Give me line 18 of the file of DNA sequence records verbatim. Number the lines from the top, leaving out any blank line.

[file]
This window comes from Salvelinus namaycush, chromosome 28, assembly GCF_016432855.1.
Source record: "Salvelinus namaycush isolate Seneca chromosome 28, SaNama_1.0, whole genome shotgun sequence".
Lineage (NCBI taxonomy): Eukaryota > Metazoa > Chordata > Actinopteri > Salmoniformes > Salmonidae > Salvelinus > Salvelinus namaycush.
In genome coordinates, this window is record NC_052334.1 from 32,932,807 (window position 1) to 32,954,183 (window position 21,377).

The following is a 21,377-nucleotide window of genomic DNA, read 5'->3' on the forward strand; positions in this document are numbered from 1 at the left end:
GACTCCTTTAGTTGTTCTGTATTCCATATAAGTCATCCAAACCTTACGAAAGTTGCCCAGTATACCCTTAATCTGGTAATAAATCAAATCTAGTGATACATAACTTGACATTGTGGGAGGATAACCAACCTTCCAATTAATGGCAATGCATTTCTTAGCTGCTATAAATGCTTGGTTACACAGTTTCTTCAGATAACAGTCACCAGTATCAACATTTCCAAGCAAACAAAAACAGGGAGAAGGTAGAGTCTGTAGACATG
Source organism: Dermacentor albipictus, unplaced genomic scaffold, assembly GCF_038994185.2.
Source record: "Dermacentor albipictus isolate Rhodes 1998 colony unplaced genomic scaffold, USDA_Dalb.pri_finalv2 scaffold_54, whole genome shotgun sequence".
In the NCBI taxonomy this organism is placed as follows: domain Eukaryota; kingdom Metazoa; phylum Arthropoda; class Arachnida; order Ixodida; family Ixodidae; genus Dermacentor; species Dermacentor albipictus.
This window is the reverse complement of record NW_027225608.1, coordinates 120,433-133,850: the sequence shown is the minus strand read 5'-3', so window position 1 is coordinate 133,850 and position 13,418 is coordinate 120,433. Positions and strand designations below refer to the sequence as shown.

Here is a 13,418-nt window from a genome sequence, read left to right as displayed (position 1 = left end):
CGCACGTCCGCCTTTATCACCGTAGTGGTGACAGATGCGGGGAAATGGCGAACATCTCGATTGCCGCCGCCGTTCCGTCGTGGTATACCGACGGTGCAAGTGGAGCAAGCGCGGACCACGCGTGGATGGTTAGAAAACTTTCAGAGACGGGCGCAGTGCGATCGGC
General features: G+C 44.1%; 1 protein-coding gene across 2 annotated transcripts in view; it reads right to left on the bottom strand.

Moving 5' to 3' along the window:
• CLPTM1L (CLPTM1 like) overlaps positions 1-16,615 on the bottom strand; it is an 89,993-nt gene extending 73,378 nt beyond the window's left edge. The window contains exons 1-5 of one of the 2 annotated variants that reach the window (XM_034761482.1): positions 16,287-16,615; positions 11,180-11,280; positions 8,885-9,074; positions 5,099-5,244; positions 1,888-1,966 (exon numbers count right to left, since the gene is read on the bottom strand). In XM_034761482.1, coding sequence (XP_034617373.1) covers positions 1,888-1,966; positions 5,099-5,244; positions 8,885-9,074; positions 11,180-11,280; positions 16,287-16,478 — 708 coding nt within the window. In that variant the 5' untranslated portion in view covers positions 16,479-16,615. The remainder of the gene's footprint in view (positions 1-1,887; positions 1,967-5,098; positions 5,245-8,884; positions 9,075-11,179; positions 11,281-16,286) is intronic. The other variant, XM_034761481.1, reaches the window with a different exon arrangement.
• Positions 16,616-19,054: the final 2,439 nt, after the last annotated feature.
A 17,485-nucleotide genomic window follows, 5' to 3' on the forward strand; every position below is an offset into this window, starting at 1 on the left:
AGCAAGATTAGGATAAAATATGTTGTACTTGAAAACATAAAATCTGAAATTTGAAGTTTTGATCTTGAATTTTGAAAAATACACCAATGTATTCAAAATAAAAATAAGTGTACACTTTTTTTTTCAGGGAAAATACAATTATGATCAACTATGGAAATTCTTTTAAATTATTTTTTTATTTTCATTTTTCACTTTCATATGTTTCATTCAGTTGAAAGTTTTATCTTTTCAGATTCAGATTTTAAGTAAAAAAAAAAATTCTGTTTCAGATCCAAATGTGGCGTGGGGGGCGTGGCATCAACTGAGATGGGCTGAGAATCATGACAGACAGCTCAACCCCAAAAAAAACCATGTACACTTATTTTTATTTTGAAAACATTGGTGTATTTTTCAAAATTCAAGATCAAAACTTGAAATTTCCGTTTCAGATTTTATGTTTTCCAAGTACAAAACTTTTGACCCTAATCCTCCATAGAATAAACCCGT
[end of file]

AGCAAGATTAGGATAAAATATGTTGTACTTGAAAACATAAAATCTGAAATTTGAAGTTTTGATCTTGAATTTTGAAAAATACACCAATGTATTCAAAATAAAAATAAGTGTACACTTTTTTTTTCAGGGAAAATACAATTATGATCAACTATGGAAATTCTTTTAAATTATTTTTTTATTTTCATTTTTCACTTTCATATGTTTCATTCAGTTGAAAGTTTTATCTTTTCAGATTCAGATTTTAAGTAAAAAAAAAAATTCTGTTTCAGATCCAAATGTGGCGTGGGGGGCGTGGCATCAACTGAGATGGGCTGAGAATCATGACAGACAGCTCAACCCCAAAAAAAACCATGTACACTTATTTTTATTTTGAAAACATTGGTGTATTTTTCAAAATTCAAGATCAAAACTTGAAATTTCCGTTTCAGATTTTATGTTTTCCAAGTACAAAACTTTTGACCCTAATCCTCCATAGAATAAACCCGT